Covenant in Ezekiel (Pt. 5)

Part Four

A Literal Reading

The structure of Ezekiel reaches its crescendo in the theme of the returning Glory to the Temple in Ezekiel 43:1-7.[1]   This return must be linked with the abandonment of Solomon’s Temple by the Glory-cloud in chapter 11.  There is a narrative-theological arc extending from Ezekiel 8 and 11 over to Ezekiel 43.

This arc from a literal temple to what is often taken to be a spiritual temple at the end of the book, looks hermeneutically unbalanced and forced upon the prophet’s words.  But if this arc and the other details in this section can be adequately accounted for by not spiritualizing them, then the theological fallout is immense.[2]  The strongly covenantal connections involved would, for example, stimulate a long overdue examination of God’s eternal covenant of peace with Phinehas (Num. 25:10-13) and his descendants the Zadokites (cf. 1 Chron. 6:4-8).

The whole section moves logically from the command to Ezekiel to describe the temple (Ezek. 40:4), to a guided tour of the premises, with measurements related at each step (Ezek. 40:6-42:20).  We get a description of the altar and offerings (Ezek. 43:13-27), followed by rules on who can and who cannot enter the sanctuary (Ezek. 44:1-9).  The two-tier priest system, consisting of Zadokites and Levites, is delineated (Ezek. 44:10-16).  Then basic duties are described (Ezek. 44:17-31).  In Ezekiel 45:1-8 the division of the land around the sanctuary is prescribed, beginning with a large “holy” area for the Zadokites, in which the sanctuary itself sits in its own acreage, situated in the center (cf. Ezek. 48:10).  There will also be a smaller area “adjacent to the holy area” given to “the whole house of Israel” who live in the city (Jerusalem).  The “prince,” receives a portion next to the city portion and the holy portion.[3]  A separate large area is for the other Levites.   Several ordinances and offerings finish off the chapter and continue to Ezekiel 46:15.  Then the gifts of the “prince” are mentioned (Ezek. 46:16-18).  This includes a passage about how the prince is not to take other people’s property (Ezek. 46:18).  Whoever this “prince” is then, he is not divine.[4]

More descriptions close chapter 46, and then there is the description of the healing waters which flow out from the door of the temple (Ezek. 47:1-11).  This is followed by an outline of the land inheritance (Ezek. 47:12-23).  The prophet even includes Yahweh’s recollection of His covenant of land:

Thus says the Lord GOD: “These are the borders by which you shall divide the land as an inheritance among the twelve tribes of Israel. Joseph shall have two portions.

You shall inherit it equally with one another; for I raised My hand in an oath to give it to your fathers, and this land shall fall to you as your inheritance.” – Ezekiel 47:13-14 (my emphasis)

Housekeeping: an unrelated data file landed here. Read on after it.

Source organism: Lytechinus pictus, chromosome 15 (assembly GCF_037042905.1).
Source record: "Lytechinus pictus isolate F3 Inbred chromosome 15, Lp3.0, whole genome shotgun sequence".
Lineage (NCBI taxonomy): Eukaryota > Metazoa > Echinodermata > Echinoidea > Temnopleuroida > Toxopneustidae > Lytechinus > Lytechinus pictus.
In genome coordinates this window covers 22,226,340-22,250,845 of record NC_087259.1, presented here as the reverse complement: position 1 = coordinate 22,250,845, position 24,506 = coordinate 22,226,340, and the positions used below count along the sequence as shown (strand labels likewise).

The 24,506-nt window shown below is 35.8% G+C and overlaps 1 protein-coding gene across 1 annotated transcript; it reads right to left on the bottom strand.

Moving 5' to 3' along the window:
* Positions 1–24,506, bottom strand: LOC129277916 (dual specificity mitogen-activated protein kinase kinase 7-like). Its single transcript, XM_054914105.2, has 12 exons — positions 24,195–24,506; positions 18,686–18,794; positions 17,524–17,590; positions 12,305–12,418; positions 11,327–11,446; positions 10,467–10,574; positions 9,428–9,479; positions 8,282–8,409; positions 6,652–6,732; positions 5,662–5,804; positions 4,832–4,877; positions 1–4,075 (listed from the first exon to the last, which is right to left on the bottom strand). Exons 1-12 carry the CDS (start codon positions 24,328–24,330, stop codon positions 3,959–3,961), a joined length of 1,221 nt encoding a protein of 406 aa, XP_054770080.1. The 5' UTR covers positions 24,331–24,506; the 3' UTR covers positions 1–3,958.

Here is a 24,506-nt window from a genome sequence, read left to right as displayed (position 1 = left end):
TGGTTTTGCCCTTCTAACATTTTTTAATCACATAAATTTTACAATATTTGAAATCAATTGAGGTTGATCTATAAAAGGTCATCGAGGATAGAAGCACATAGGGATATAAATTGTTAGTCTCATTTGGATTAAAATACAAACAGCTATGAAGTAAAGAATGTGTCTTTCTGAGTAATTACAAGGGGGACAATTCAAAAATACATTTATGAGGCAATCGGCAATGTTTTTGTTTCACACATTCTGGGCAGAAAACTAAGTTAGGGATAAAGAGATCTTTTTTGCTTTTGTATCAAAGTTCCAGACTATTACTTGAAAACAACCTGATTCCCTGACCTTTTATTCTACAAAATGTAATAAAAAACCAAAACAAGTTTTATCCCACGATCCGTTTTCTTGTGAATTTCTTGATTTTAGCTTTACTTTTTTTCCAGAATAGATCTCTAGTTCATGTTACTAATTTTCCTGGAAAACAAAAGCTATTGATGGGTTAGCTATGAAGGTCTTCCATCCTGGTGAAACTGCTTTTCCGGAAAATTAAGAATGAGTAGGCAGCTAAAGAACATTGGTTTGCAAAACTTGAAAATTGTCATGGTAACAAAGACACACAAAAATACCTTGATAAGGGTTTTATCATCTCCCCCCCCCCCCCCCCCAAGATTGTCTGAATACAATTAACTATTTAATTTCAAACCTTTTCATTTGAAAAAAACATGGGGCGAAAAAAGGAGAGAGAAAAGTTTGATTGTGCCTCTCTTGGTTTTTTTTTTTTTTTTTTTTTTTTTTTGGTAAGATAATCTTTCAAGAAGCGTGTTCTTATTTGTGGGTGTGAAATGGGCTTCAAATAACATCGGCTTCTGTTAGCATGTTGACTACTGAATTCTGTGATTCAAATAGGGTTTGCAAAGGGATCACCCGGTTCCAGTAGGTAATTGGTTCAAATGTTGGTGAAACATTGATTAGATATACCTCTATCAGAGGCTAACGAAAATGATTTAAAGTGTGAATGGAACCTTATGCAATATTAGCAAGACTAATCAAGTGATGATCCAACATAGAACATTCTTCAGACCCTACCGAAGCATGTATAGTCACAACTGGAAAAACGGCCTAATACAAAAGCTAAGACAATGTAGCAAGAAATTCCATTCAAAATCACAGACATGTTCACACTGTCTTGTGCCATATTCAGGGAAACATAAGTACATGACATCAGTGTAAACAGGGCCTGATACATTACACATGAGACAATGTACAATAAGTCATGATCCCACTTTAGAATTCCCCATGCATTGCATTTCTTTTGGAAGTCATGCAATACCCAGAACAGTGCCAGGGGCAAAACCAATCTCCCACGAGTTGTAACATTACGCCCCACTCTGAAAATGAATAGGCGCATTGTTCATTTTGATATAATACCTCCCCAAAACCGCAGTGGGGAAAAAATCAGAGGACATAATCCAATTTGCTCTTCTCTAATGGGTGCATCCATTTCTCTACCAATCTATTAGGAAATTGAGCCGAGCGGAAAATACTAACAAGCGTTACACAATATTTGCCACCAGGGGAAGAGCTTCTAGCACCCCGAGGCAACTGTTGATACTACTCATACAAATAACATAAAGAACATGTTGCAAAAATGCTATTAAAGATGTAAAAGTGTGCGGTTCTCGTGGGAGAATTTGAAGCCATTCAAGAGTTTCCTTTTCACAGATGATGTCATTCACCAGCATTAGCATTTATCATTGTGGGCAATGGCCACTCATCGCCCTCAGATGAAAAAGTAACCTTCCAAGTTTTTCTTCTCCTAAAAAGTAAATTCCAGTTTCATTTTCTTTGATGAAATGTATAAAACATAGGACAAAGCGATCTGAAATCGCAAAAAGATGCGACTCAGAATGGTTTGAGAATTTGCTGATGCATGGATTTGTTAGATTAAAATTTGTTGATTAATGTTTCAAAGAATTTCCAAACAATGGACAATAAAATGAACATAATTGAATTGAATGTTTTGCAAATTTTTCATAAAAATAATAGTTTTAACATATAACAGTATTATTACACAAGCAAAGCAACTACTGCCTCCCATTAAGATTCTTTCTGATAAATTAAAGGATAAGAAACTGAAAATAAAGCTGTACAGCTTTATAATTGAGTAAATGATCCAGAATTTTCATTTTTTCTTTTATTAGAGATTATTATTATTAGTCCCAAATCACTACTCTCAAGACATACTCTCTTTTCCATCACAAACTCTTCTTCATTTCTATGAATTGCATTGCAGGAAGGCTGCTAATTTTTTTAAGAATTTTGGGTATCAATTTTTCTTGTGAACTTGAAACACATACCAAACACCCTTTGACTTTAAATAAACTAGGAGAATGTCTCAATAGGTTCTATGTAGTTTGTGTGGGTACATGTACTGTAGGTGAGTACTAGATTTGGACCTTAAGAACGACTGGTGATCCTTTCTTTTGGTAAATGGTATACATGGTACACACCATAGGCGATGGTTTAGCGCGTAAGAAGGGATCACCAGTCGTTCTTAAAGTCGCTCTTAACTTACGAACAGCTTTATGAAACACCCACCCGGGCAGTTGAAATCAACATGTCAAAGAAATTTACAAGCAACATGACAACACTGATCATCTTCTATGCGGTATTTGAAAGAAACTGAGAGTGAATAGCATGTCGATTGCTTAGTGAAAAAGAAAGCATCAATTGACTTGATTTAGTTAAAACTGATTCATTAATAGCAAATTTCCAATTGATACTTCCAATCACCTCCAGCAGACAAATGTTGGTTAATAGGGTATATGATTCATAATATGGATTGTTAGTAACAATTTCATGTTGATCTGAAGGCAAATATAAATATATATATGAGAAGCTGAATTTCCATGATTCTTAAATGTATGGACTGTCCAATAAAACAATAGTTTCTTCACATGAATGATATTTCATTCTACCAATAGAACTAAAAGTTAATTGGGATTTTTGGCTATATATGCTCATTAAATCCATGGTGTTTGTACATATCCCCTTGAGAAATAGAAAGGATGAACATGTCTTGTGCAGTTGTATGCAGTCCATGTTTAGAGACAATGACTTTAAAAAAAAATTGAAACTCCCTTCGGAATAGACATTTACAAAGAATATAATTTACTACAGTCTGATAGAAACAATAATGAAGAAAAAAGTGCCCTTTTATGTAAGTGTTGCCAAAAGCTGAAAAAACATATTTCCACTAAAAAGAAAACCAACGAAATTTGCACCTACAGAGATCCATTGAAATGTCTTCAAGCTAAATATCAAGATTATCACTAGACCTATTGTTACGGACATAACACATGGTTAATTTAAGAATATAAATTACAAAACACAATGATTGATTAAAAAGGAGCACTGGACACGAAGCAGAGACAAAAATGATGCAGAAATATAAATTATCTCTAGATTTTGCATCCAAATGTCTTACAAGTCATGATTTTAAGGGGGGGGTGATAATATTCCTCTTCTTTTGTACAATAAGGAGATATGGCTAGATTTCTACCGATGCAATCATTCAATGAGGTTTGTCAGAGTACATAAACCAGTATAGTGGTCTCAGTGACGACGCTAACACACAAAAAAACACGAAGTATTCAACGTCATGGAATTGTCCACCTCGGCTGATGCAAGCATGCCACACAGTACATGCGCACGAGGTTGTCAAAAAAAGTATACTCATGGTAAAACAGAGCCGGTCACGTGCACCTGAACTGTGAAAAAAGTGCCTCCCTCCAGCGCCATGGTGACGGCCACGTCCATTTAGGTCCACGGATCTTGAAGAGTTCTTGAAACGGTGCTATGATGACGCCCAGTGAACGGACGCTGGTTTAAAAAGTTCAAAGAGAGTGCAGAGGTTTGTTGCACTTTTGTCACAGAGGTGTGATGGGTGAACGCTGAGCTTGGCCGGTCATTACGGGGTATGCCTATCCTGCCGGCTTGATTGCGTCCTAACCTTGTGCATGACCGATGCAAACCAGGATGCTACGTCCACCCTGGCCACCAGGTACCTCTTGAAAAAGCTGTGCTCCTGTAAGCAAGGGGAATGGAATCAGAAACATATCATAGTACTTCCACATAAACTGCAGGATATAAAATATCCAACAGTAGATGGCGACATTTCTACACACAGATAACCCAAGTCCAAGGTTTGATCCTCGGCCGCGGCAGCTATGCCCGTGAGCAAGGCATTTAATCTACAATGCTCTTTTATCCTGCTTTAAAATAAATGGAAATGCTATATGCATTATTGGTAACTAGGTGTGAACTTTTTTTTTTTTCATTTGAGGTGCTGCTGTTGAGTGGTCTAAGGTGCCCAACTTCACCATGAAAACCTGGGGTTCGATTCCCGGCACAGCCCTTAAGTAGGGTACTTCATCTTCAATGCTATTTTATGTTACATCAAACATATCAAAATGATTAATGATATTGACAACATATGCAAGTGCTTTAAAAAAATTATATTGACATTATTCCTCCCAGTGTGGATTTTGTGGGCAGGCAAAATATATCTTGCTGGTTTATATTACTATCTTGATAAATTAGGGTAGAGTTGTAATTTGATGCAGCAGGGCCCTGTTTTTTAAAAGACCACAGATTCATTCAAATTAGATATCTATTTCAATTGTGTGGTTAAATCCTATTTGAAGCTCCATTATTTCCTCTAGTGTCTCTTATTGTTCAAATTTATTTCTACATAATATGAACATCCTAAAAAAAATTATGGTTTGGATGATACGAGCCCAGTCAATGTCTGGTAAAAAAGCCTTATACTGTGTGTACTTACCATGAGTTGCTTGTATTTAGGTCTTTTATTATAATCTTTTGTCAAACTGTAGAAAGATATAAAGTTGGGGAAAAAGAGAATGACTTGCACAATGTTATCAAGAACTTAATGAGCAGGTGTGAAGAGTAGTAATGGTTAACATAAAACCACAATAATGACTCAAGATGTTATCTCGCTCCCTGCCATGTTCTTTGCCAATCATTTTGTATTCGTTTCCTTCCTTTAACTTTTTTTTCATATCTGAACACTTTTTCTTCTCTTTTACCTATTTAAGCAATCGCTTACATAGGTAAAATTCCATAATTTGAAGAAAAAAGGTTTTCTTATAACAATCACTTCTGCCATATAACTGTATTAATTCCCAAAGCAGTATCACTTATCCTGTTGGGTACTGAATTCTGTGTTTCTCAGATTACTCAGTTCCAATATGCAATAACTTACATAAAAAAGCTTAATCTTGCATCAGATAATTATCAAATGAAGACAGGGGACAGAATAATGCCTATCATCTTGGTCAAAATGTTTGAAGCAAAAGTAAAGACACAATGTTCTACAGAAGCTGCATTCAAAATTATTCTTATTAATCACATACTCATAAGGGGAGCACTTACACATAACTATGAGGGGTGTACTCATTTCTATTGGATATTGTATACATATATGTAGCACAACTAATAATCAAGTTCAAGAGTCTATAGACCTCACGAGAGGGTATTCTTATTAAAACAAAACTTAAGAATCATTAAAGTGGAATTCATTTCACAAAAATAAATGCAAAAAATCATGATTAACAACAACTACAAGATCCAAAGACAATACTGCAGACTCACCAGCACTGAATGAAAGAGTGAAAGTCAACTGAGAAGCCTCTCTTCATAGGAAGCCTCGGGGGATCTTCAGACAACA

To those who place the whole last section of Ezekiel in the past, this is still a late reminder that God has not rescinded the land promise to the nation of Israel.  The reason given for this is the oath He pledged to the Fathers centuries before: To repeat, covenant oaths are hermeneutically fixed points in Scripture.

If the prophetic context is kept in view then the establishment of the nation of Israel around this glorious temple will come to pass in the future in exactly the way the prophet described it.  There has certainly been no such river as is here described in the history of the world until now!  It is not for us to quibble at place names or future sacrifices or sin offerings.  That is not our problem, and the One whose problem it is, is more than capable of resolving any apparent conflicts with our theology.

Ezekiel 48 is remarkable for its two lists of the tribes of Israel.  In Ezekiel 48:1-8, 23-29 lists the borders of each tribe’s inheritance.  Then Ezekiel 48:30-34 the gates of the city are named after the tribes.  But the lists differ!  The list of tribes who are given land is as follows:

Dan, Asher, Naphtali, Manasseh, Ephraim, Reuben, Judah, Benjamin, Simeon, Issachar, Zebulun, and Gad.[5]

    Levi is omitted and Joseph is represented by his two sons, Manasseh and Ephraim.  When we compare the names on the gates of the city, we get the original brothers:

Reuben, Judah, Levi, Joseph, Benjamin, Dan, Simeon, Issachar, Zebulun, Gad, Asher, and Naphtali.

    There is no contradiction here.  Obviously, the reasons for the two lists differ.  Because Levi is given land around the temple, the tribe of Joseph is divided between his sons to make up the twelve.

The last verse in Ezekiel puts a time-stamp on the whole section (Ezek. 48:35).  God is present in the new temple (Ezek. 43:1-5).  The tribes of Israel are around it north and south, and Jerusalem is called Yahweh Shammah (“Yahweh is there”).  This is the coming Kingdom.

Did the Post-Exilic Community Expect to Build Ezekiel’s Temple?